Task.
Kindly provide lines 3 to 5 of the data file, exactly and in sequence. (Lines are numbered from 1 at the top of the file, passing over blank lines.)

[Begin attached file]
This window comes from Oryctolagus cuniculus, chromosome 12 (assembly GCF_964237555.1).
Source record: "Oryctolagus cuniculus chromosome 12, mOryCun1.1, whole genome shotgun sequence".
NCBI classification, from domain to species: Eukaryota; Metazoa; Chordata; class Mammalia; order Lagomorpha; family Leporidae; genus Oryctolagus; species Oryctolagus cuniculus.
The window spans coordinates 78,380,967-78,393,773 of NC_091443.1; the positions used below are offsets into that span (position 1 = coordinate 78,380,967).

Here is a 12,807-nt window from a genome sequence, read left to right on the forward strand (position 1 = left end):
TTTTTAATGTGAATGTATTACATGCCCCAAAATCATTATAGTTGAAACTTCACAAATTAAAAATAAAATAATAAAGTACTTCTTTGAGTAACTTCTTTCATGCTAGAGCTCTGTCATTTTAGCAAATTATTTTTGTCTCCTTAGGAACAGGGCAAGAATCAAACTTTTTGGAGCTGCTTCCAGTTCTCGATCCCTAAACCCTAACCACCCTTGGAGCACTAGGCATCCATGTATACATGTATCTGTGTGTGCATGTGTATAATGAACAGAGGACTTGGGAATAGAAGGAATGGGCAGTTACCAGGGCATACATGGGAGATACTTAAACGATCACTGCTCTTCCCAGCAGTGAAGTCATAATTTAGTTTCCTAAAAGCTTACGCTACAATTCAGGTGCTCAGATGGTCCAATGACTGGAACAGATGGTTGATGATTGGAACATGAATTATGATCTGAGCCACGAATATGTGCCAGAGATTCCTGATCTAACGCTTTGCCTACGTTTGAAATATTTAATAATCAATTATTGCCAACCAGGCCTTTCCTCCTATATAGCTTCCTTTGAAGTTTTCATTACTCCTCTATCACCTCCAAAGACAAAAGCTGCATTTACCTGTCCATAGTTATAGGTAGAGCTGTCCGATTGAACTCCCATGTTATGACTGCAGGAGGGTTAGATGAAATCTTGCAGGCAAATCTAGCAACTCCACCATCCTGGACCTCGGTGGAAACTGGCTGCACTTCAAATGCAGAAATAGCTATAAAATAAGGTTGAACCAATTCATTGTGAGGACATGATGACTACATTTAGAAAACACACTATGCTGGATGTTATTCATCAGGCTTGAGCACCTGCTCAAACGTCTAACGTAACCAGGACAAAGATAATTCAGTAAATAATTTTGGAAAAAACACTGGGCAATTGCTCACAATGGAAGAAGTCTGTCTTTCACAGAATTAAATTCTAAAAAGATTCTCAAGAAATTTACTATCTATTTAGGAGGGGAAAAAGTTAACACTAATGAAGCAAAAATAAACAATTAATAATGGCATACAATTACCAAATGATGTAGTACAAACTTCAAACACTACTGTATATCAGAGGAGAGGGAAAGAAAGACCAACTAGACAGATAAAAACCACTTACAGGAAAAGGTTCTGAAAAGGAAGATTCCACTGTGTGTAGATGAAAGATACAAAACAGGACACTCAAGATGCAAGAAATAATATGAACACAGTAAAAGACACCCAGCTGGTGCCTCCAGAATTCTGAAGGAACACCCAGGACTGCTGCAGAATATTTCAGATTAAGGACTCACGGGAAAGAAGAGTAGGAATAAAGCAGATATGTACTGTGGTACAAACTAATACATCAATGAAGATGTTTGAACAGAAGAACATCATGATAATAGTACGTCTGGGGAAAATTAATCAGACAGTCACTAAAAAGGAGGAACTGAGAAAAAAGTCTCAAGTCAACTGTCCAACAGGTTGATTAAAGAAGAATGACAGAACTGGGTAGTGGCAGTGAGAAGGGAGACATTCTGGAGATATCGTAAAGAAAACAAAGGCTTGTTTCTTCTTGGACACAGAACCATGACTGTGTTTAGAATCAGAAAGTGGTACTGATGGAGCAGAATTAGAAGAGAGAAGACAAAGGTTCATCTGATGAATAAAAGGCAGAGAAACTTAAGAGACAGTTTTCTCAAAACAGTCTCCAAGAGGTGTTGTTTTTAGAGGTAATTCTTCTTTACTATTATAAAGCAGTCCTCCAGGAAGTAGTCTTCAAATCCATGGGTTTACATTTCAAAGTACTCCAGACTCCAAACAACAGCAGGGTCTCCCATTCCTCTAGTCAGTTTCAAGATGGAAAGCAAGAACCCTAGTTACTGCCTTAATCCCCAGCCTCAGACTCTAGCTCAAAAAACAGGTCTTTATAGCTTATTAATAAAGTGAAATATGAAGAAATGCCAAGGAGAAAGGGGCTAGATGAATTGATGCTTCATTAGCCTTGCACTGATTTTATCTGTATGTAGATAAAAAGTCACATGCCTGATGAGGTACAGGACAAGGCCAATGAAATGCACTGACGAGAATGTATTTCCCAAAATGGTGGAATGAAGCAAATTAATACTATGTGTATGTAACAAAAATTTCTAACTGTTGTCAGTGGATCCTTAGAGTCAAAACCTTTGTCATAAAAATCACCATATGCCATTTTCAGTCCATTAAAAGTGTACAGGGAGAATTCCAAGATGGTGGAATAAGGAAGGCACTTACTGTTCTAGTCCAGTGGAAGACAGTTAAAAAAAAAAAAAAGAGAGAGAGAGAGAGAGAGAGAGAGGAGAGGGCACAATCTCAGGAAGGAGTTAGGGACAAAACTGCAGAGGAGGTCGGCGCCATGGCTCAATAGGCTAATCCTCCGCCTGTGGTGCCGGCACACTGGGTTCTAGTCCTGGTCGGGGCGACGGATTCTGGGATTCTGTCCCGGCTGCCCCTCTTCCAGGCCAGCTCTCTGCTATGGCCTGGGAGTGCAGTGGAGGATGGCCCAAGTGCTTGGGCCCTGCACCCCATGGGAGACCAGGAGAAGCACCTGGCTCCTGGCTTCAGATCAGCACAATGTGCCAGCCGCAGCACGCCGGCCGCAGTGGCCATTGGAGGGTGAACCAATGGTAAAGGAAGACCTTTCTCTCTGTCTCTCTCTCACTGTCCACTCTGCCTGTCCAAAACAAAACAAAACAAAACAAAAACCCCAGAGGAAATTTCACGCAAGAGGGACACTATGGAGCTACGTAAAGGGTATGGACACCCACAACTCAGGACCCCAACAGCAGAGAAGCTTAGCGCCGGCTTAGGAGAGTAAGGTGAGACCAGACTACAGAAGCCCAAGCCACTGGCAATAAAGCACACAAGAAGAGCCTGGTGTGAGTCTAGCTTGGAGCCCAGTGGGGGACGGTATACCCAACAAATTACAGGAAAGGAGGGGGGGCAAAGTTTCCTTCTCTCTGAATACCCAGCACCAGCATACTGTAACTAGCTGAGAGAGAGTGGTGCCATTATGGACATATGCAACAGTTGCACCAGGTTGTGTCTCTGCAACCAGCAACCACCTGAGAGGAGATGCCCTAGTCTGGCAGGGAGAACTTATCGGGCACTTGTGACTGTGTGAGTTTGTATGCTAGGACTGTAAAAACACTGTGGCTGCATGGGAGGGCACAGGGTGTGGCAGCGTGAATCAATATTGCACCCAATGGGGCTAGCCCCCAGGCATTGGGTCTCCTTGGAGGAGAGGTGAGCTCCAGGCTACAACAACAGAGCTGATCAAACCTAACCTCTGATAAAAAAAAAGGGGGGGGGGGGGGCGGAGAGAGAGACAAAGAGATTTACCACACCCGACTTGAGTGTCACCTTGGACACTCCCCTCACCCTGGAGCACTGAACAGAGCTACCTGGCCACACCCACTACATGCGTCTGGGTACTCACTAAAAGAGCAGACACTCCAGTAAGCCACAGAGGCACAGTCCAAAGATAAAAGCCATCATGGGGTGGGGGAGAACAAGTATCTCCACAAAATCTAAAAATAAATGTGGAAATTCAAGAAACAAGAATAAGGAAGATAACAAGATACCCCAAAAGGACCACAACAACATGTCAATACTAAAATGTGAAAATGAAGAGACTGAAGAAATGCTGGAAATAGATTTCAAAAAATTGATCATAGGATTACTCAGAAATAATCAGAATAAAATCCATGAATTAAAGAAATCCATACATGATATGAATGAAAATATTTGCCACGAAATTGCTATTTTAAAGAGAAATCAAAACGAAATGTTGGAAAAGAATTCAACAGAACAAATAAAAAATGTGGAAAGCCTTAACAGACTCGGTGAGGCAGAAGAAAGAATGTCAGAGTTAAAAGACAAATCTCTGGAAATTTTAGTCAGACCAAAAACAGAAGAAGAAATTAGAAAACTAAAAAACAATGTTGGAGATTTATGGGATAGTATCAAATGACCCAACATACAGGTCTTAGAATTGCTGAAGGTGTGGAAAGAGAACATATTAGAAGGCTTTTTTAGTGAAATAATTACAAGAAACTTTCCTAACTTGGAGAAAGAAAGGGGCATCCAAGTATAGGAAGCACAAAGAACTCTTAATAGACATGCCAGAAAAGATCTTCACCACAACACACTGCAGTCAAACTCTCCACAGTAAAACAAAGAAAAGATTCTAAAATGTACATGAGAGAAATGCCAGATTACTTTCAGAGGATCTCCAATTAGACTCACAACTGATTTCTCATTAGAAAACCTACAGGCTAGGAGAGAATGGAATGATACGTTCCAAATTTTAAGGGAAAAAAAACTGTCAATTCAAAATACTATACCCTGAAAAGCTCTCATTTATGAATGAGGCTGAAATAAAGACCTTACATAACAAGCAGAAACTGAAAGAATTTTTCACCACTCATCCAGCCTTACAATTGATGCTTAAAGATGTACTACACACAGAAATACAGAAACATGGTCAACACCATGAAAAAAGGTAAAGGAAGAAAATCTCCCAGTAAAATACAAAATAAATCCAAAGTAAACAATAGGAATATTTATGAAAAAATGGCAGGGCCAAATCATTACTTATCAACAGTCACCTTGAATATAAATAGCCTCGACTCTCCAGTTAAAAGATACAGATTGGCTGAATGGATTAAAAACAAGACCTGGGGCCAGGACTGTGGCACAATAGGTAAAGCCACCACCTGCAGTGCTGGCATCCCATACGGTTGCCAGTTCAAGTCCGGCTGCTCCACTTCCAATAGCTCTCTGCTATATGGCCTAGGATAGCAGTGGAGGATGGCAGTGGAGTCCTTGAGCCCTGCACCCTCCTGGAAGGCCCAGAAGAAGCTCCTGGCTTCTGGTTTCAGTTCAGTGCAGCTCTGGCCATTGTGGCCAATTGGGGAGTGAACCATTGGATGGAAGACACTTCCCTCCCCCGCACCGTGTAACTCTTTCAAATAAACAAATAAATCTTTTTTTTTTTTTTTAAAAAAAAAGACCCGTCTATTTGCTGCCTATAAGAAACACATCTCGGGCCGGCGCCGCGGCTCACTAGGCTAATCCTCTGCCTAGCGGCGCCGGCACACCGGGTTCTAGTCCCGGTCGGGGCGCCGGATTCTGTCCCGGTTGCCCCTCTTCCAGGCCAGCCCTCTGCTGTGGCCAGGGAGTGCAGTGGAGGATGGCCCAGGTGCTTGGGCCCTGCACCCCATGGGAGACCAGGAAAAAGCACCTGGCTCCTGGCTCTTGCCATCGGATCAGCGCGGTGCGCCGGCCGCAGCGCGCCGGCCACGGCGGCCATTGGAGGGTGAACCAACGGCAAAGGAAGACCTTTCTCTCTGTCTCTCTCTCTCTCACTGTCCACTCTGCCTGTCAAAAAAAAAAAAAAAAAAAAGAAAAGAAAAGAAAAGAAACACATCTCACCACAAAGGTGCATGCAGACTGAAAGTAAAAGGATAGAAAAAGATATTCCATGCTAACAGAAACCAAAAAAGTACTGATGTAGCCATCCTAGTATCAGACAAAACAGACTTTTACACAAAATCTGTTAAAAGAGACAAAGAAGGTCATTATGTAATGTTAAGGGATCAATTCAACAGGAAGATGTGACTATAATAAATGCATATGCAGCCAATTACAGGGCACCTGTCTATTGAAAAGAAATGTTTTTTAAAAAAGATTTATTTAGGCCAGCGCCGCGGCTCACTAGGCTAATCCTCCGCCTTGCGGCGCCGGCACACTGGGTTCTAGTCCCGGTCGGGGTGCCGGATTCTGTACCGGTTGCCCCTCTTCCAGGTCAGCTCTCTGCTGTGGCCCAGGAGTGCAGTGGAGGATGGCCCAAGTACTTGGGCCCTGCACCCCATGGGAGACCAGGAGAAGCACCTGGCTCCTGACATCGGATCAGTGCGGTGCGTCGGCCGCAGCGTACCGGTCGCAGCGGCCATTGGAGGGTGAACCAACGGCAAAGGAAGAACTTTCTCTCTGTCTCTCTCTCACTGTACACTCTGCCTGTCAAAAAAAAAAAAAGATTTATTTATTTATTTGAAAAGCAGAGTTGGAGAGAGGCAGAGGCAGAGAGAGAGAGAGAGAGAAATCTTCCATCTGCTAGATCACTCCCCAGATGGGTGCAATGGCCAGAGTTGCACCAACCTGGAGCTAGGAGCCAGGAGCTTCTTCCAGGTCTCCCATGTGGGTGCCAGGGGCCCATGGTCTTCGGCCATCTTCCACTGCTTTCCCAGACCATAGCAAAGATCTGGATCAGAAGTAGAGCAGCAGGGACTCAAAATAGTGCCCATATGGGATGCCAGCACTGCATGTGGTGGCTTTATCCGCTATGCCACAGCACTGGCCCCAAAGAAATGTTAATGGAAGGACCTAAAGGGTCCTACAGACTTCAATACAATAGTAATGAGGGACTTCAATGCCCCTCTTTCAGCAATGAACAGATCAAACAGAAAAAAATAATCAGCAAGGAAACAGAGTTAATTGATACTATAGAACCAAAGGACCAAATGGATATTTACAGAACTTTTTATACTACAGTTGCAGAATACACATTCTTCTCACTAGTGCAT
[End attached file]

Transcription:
NCBI classification, from domain to species: Eukaryota; Metazoa; Chordata; class Mammalia; order Lagomorpha; family Leporidae; genus Oryctolagus; species Oryctolagus cuniculus.
The window spans coordinates 78,380,967-78,393,773 of NC_091443.1; the positions used below are offsets into that span (position 1 = coordinate 78,380,967).

Here is a 12,807-nt window from a genome sequence, read left to right on the forward strand (position 1 = left end):